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Glomerulonephritis is a type of glomerular kidney disease in which the kidneys' filters (called glomeruli composed of tiny blood vessels) become inflamed and scarred, and slowly lose their ability to remove wastes and excess fluid from the blood to make urine. Types of glomerulonephritis include kidney disease of diabetes, IgA nephropathy, and lupus nephritis.
The kidneys can be severely damaged before any symptoms appear. The following are the most common symptoms of glomerulonephritis. However, each individual may experience symptoms differently. Symptoms may include:
- high blood pressure
- noticeable swelling of the face, hands, feet, and abdomen
- blood and protein in the urine
- decreased urine output
The symptoms of glomerulonephritis may resemble other medical conditions or problems. Always consult your physician for a diagnosis.
In addition to a complete medical history and physical examination, diagnostic procedures for glomerulonephritis may include the following:
- urinalysis (to determine levels of protein and red blood cells in the urine) - laboratory examination of urine for various cells and chemicals, such as red blood cells, white blood cells, infection, or excessive protein.
- blood tests (to measure the levels of waste products to determine how well the kidneys are filtering)
- ultrasound of the kidney (to determine whether the shape or size of the kidney is abnormal) - a diagnostic imaging technique which uses high-frequency sound waves and a computer to create images of blood vessels, tissues, and organs. Ultrasounds are used to view internal organs as they function, and to assess blood flow through various vessels.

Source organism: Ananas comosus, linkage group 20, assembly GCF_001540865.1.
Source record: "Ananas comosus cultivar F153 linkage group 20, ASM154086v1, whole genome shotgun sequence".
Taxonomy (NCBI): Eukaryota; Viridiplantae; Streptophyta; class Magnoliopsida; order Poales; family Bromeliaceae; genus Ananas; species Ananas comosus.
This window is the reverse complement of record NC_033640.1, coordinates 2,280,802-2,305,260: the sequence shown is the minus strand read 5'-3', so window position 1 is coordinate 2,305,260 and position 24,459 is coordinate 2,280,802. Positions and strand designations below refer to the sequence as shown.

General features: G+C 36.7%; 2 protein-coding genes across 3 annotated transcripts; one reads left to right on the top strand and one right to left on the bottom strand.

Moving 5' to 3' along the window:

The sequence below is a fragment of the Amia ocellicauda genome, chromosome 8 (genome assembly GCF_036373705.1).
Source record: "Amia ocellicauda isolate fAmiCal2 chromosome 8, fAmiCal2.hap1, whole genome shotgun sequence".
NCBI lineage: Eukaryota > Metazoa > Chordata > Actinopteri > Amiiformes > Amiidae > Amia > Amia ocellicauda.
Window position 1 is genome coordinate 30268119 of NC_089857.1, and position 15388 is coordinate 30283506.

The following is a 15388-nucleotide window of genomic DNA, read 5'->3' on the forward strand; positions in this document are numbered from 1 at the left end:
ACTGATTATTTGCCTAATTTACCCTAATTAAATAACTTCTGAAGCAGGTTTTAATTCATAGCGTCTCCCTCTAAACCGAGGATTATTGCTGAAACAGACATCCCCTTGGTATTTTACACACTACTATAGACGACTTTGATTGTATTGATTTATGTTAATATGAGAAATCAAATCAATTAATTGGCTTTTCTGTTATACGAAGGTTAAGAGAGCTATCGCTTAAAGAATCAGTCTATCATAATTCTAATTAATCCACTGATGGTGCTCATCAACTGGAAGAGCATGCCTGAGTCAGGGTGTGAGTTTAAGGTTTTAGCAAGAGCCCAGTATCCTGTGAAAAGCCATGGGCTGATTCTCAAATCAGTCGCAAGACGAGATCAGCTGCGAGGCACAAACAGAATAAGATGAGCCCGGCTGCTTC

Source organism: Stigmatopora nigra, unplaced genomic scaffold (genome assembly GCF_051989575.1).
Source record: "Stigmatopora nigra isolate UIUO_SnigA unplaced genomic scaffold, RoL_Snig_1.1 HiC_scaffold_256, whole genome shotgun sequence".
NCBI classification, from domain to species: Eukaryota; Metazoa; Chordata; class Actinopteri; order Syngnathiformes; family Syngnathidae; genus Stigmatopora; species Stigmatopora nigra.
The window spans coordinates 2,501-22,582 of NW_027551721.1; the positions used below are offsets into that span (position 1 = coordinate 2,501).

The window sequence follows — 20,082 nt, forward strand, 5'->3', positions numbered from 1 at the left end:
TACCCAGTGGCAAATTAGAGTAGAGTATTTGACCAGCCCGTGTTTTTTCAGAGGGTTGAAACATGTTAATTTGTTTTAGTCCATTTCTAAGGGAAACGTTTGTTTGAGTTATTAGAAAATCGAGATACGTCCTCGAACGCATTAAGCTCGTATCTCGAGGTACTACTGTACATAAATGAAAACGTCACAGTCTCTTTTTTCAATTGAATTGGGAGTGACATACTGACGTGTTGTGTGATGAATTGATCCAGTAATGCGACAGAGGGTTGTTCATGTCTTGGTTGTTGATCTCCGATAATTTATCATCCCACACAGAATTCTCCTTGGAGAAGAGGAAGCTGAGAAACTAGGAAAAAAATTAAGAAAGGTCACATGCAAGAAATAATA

- kidney x-ray (to determine whether the shape or size of the kidney is abnormal)
- kidney biopsy a procedure in which tissue samples are removed (with a needle or during surgery) from the kidney for examination under a microscope; to determine if cancer or other abnormal cells are present.
Specific treatment for glomerulonephritis will be determined by your physician based on:
- your age, overall health, and medical history
- extent of the disease
- your tolerance for specific medications, procedures, or therapies
- expectations for the course of the disease
- your opinion or preference
Unfortunately, even with today's medicine, kidney disease cannot be cured. Therefore, treatments focus on slowing the progression of the disease and preventing complications. Treatment may include:
- drug therapy, such as ACE (angiotensin-converting enzymes) inhibitors
- diet modification (including limiting protein to reduce the build-up of wastes in the blood, sodium, and potassium)
- dialysis - a medical treatment to remove wastes and additional fluid from the blood after the kidneys have stopped functioning.
- kidney transplantation - a procedure that places a healthy kidney from one person into a recipient's body.